Utilities And Other Sectors In A Slowing Economy
“Utilities have the best relative performance when growth is slowing. When growth slows, or the market thinks that growth may slow in the future, defensive stocks outperform, and utilities lead the pack being the closest sector to a bond proxy. Over the past three months, the three most defensive sectors, Utilities (XLU), Consumer Staples (XLP) and Healthcare (XLV) are the only main domestic equity sectors with a positive return. Housing (ITB), Banks (XLF), and Growth stocks (IWO) have fallen the most in the past three months.” (Eric Basmajian)
What’s Behind Fidelity’s No-Fee Index Funds?
“It seems likely that Fidelity is trying to take market share away from its competitors. Even though investors can already build a portfolio at a cost of less than 0.10% at firms such as Vanguard, the ultra-fee-conscious may be tempted to leave their current fund provider for a zero-fee option. And once these investors become Fidelity clients, they may be tempted to add some of the company's other mutual funds to the portfolios. In other words, free index funds are probably a loss leader.” (Dan Bortolotti)
Thought For The Day
Bankrate recently offered one of those fun listicles featuring “the most valuable college majors, ranked” based on average income and unemployment rate statistics. Except for zoology, which came in at No. 2 (average income $111,889 and an unemployment rate of 1.4%), there were no major surprises. The most valuable majors were practical things like (No. 1) actuarial science; (No. 3) nuclear engineering; (No. 4) health and medical preparatory programs; and (No. 5) applied mathematics. Among the least valuable majors listed were (No. 162) miscellaneous fine arts; (No. 159) cosmetology and culinary arts; and (No. 158) visual and performing arts. That composition & speech, and clinical psychology, also fell in the bottom five were minor surprises, to me anyway.
Lists like this serve to rekindle the classic debate as to whether a college major is a means toward acquiring career skills or whether it should be an arena for exposure to the ideas that have shaped civilization. In recent decades, the former seems to be far more popular, as reflected in the comments of public officials on the campaign trail, as when former president Barack Obama declared at a job training photo op: “I promise you, folks can make a lot more, potentially, with skilled manufacturing or the trades than they might with an art history degree.”
I don’t think a philosophical debate about which educational path one should take is all that necessary. It is known, or will eventually become clear, that people need to earn a living, so students need to plan for that. And all honor to those who want more out of life than just earning a living – they should simply exercise a great deal of caution in where and from whom they choose to acquire their life philosophy. But since our purpose is to address an important dimension of financial planning – namely, the human capital that fuels lifetime income – let’s just stipulate that employers are looking for skills, but those skills are not only those found on Bankrate’s Top 5 list of majors. Engineering and zookeeping are great professions, but even art history can provide tremendously useful skills in writing, analysis and visual discernment that employers require.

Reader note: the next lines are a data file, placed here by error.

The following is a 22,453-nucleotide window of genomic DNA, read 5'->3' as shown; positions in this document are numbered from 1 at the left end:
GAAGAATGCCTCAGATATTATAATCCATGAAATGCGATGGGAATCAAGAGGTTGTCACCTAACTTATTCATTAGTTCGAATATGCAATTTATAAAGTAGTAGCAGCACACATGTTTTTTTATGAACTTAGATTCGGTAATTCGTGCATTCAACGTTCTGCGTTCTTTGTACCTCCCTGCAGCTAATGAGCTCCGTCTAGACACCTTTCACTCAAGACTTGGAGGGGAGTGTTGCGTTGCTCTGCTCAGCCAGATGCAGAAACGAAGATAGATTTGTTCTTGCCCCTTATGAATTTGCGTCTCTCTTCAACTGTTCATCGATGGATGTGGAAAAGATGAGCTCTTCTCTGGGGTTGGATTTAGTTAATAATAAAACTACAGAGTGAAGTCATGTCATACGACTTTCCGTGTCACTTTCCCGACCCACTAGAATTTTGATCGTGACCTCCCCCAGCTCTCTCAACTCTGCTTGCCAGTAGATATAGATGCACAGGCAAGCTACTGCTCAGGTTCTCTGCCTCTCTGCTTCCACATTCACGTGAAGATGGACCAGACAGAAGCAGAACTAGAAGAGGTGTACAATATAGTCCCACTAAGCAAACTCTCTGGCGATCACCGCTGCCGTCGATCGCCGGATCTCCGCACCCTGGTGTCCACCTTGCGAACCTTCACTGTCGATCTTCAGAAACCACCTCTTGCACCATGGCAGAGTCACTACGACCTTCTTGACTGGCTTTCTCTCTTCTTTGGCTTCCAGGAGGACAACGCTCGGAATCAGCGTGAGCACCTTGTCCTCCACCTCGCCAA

People naturally feel a pull in a certain direction, and it is fruitless trying to convince an art lover to study nuclear engineering in order to get a job. In addition to that pull, students planning for their future careers should also take inventory of their personal strengths and weaknesses. You may like art, yet have no natural ability in the craft of art yet great intellectual resources in its interpretation.
Once you’ve sorted those issues out, the next issue is the sort of investment you make for it. And here I’m not talking about financing a college education through stocks, bonds or funds but the extent to which a student is willing to do what it takes to achieve success. Becoming a doctor requires long years of training; sales requires a long process of cultivating relationships along a path that includes lots of rejection; becoming a musician, of course, requires practice, practice, practice.
The culture of our times places enormous stock in heroes, in the lofty positions reserved for the few. Yet the economy requires relatively few Major League Baseball pitchers, and relatively few art historians. Those positions will go to those who have honed the requisite skills and are most invested in those paths. Most everyone else will find employment in the more capacious areas of law, accounting, business management, architecture, computers, bookkeeping, graphic arts, social work and engineering. To most people, at least one of these options must sound more appealing than the rest, and it is critical that students mapping out their long-term careers grasp reality and pursue an income at the same time they pursue a vocation.
Employers ultimately care less about your major than about a relatively narrow (though highly specific) set of skills that falls out within one of several broad categories relevant to you: communications; creativity; problem-solving; teamwork; retrieval of information; analysis of information; presentation of information; empathy. Surely, one of these works for you. If you can choose one of these areas, drill down to a career path that matches your aptitudes and are willing to give it your all, then you can pretty much choose whatever major you want and set in motion an income for life.
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